My dear friends,
I have always been fascinated by churchyards; in particular by the inscriptions upon memorials. When I was eleven years old my brother was married at the parish church of St Mary’s, Blidworth, in Nottinghamshire. Will Scarlett, outlaw, minstrel and companion to Robin Hood is reputed to be buried there in an unmarked grave, set amidst a copse of Yew trees. In a good number of my brother’s wedding pictures I appear as the rather morose besuited little boy in the background, morbidly wandering distractedly amongst the gravestones. It remains a source of much amusement when we gather around the family photograph album.
Thirty five years on, the fascination remains; I have even toyed with the possibility of composing my own epitaph. It is not an original idea of course, in recent times the comedian Spike Milligan caused chaos by an off-the-cuff suggestion that his own memorial should bear the words, ‘I told you I was ill.’ After much anguished debate, the diocese of Chichester and Milligan’s family eventually reached a compromise: the controversial inscription would be permitted in Gaelic, as Milligan was an Irish national. It might be me, but personally I don’t think ‘Duirt me leat go raibh me breoite’ has quite the same comic impact on the casual observer!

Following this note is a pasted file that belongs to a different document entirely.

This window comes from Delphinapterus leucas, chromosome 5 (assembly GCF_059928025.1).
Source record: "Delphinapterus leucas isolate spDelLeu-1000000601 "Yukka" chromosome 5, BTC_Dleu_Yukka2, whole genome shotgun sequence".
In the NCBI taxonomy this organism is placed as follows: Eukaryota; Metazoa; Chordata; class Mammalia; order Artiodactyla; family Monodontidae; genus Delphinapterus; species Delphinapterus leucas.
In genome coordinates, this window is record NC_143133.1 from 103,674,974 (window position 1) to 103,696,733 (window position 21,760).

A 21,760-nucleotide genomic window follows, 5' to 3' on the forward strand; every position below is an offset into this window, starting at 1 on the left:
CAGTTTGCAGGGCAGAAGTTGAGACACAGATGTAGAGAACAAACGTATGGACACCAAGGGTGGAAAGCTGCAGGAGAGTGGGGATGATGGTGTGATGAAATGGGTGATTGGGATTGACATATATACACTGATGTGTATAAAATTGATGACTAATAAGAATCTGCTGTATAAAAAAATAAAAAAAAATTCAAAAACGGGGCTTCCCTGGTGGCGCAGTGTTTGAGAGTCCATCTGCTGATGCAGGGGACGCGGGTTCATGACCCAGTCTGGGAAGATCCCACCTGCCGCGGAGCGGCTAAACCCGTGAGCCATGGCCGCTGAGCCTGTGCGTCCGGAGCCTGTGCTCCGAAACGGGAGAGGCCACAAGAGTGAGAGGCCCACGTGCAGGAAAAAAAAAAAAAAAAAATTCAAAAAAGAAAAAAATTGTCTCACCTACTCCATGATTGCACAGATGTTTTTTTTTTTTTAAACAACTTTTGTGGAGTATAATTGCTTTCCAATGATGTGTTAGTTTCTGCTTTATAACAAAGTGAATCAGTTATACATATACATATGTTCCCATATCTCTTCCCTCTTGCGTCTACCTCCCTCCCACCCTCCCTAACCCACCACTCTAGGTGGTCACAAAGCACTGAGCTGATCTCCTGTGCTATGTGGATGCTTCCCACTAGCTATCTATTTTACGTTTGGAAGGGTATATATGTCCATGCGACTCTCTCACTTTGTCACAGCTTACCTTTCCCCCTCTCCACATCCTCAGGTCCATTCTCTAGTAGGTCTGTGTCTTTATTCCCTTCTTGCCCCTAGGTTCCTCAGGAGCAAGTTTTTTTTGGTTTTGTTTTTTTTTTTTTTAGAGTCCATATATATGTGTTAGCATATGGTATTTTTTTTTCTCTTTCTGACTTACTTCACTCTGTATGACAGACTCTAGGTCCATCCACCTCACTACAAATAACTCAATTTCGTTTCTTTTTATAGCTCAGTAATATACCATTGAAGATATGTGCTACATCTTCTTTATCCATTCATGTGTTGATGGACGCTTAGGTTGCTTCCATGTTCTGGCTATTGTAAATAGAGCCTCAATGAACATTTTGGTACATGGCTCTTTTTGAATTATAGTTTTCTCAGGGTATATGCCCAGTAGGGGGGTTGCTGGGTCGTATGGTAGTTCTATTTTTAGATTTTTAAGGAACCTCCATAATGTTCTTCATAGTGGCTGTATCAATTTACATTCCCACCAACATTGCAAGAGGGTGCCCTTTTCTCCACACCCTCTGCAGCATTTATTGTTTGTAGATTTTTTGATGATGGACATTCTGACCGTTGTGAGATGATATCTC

I have recently come across the more conventional memorial of Samuel Taylor Coleridge (1772-1834), writer of poems such as The Rime of the Ancient Mariner and Kubla Khan, as well as his own epitaph. The inscription on his gravestone in Highgate begins rather brutally, ‘Beneath this sod, a Poet lies’. He goes on to ask the onlooker for their prayers, that ‘He who many a year, with toil of breath, found Death in Life; May here find Life in Death.’
Coleridge’s ‘death in life’ refers to a crushing sense of failure: a collapsed marriage; the demon of addiction; his unfulfilled potential - we shall never know how great a poet he might have been if opium had not taken its toll.
Whilst I wholeheartedly approve of the humour of Spike Milligan, I find a deeper resonance in the sentiments of Coleridge. After many years of spiritual turmoil and doubt Coleridge arrived at a deeply held Anglican faith. Like him, all of us have some experience of finding ‘death in life’. Our journey through Lent begins with Ash Wednesday and its reminder of our frailties and failures: ‘Remember that you are but dust, from dust you came and to dust you shall return’ intoned over us with the imposition of palm ash upon our foreheads.
However, that was then. Lent will soon end, and Holy Week will retell the story
of our redemption. Christ dies for sin and is raised to life, and like Coleridge
we find joy and great hope in the Easter Faith. A faith that moves us from the
experience of ‘death in life’ to the joyful hope that Coleridge termed ‘life in
death’! May the power of Christ’s resurrection lift our eyes from earthbound
failures, and fill us and empower us with the Easter hope.
Happy Easter to you all!
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